Hurricane Sandy provided us with an opportunity to test our preparedness plan and to make changes to better prepare us for future disasters. Besides the switch that was not set properly, the only other failure was that one of my emergency gas cans was empty. I should have refilled it last month when I used it. In future I will try not to be so lazy and will fill it up right away so that all of my gas cans are full when disaster strikes. Fortunately for us, this time we had enough gas and did not have to rely on our backup supply.

This would be a good time for all of us to review our disaster preparedness. It is easy to forget to refill gas cans or order additional medications. Over time, critical items may not be available when you need them. In the next few days and weeks, inventory your medications to ensure that you have a six to nine month supply on hand. It would also be a good idea to put a one month supply in your "to go" bag so it will be ready should you have to evacuate. When you reset your clocks in the spring and fall, remember to rotate the medications in the "to go" bag to ensure that they do not expire. This would also be a good time to replace your emergency water supply. Also, take inventory of your food storage so you can restock your pantry..

This would also be a good time to update your phone list and emergency numbers. I just reviewed the preset numbers on our landline and my cell phone to ensure that all numbers are current and operational. When the update is complete, print out a few copies of the phone list and your medications. Place the list in your car, your "to go" bag and beside your phone. Keep a list at work in case the disaster occurs during work hours. It would also be a good idea to give one of your neighbors your contact numbers in case of an emergency.

For those who were prepared, Hurricane Sandy provided an opportunity to test their plan under real conditions. Some people had to go to shelters; others were able to remain in their homes. The hurricane disrupted our lives and caused a lot of damage. Unfortunately about 50 people died. But Sandy also gave us a chance to work together to help those in need. Property damage was extensive and will be costly to repair. This will create some badly needed jobs in the construction industry. It will also be a boon for home repair stores such as Lowes, Home Depot and your local hardware store.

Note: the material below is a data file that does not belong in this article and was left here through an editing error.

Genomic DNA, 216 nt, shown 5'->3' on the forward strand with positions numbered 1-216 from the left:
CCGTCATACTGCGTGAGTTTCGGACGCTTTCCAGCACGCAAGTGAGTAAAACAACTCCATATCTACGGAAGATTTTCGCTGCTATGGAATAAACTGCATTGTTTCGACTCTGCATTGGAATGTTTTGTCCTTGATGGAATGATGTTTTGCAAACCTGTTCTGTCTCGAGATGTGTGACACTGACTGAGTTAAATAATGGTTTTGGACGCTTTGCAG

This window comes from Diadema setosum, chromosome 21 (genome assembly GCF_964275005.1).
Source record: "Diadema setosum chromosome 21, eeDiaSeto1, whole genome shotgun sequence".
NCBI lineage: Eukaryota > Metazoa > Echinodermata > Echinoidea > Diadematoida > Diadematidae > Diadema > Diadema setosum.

Hurricane Sandy also served to educate our children about the awesome power of Mother Nature. They will remember this hurricane for the rest of their lives. They will also learn that they need to prepare for whatever Mother Nature throws at us. Personally, I remember Hurricane Hazel, a Category 4 hurricane that blasted North America in 1954. I was living in Toronto when the Hurricane hit, about a thousand miles inland from the ocean. Yet the storm caused significant damage and flooding. It also made me aware of the need to be ready should disaster strike. One of the good things to come out of Hurricane Sandy is that our children will grow up understanding the need to be prepared for whatever Mother Nature throws at us.

Now would be a good time to revisit your family's disaster plan. You can start by visiting While I am not a Mormon, I found that they have the best tools to determine and supply your preparedness needs. Make a list, and check it twice. Then, over the next few weeks and months, buy what you need to ensure your family is prepared for the next disaster.

© 2012 Gordon Smith - All Rights Reserved